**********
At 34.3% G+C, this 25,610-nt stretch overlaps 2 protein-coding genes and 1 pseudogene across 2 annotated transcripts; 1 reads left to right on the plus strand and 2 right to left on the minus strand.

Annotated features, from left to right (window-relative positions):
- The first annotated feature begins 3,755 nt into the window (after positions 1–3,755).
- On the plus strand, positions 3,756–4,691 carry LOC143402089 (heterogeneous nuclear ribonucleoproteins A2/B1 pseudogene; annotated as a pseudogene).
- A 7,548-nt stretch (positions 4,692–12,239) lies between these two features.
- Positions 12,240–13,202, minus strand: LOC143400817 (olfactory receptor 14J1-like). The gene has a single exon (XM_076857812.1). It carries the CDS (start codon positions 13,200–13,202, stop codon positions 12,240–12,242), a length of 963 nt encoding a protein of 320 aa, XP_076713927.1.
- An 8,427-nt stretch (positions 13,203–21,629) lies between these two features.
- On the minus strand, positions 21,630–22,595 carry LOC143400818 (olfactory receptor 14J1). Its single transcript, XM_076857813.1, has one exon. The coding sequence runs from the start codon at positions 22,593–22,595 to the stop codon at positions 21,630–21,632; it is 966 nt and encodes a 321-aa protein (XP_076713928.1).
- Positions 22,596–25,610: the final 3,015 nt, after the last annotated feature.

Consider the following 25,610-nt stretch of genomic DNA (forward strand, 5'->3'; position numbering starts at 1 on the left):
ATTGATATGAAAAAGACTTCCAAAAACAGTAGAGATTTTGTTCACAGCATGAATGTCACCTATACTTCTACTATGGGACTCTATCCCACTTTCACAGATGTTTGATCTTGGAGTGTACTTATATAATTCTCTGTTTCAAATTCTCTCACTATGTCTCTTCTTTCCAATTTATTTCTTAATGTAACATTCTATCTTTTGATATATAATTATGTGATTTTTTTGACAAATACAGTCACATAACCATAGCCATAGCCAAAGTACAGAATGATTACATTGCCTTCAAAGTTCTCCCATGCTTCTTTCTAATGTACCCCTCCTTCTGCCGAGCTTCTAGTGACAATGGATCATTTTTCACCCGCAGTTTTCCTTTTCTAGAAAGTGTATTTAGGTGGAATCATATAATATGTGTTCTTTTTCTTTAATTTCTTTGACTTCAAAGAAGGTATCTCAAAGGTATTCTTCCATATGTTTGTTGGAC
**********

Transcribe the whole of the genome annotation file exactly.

At 34.3% G+C, this 25,610-nt stretch overlaps 2 protein-coding genes and 1 pseudogene across 2 annotated transcripts; 1 reads left to right on the plus strand and 2 right to left on the minus strand.

Annotated features, from left to right (window-relative positions):
- The first annotated feature begins 3,755 nt into the window (after positions 1–3,755).
- On the plus strand, positions 3,756–4,691 carry LOC143402089 (heterogeneous nuclear ribonucleoproteins A2/B1 pseudogene; annotated as a pseudogene).
- A 7,548-nt stretch (positions 4,692–12,239) lies between these two features.
- Positions 12,240–13,202, minus strand: LOC143400817 (olfactory receptor 14J1-like). The gene has a single exon (XM_076857812.1). It carries the CDS (start codon positions 13,200–13,202, stop codon positions 12,240–12,242), a length of 963 nt encoding a protein of 320 aa, XP_076713927.1.
- An 8,427-nt stretch (positions 13,203–21,629) lies between these two features.
- On the minus strand, positions 21,630–22,595 carry LOC143400818 (olfactory receptor 14J1). Its single transcript, XM_076857813.1, has one exon. The coding sequence runs from the start codon at positions 22,593–22,595 to the stop codon at positions 21,630–21,632; it is 966 nt and encodes a 321-aa protein (XP_076713928.1).
- Positions 22,596–25,610: the final 3,015 nt, after the last annotated feature.

Consider the following 25,610-nt stretch of genomic DNA (forward strand, 5'->3'; position numbering starts at 1 on the left):
ATTGATATGAAAAAGACTTCCAAAAACAGTAGAGATTTTGTTCACAGCATGAATGTCACCTATACTTCTACTATGGGACTCTATCCCACTTTCACAGATGTTTGATCTTGGAGTGTACTTATATAATTCTCTGTTTCAAATTCTCTCACTATGTCTCTTCTTTCCAATTTATTTCTTAATGTAACATTCTATCTTTTGATATATAATTATGTGATTTTTTTGACAAATACAGTCACATAACCATAGCCATAGCCAAAGTACAGAATGATTACATTGCCTTCAAAGTTCTCCCATGCTTCTTTCTAATGTACCCCTCCTTCTGCCGAGCTTCTAGTGACAATGGATCATTTTTCACCCGCAGTTTTCCTTTTCTAGAAAGTGTATTTAGGTGGAATCATATAATATGTGTTCTTTTTCTTTAATTTCTTTGACTTCAAAGAAGGTATCTCAAAGGTATTCTTCCATATGTTTGTTGGAC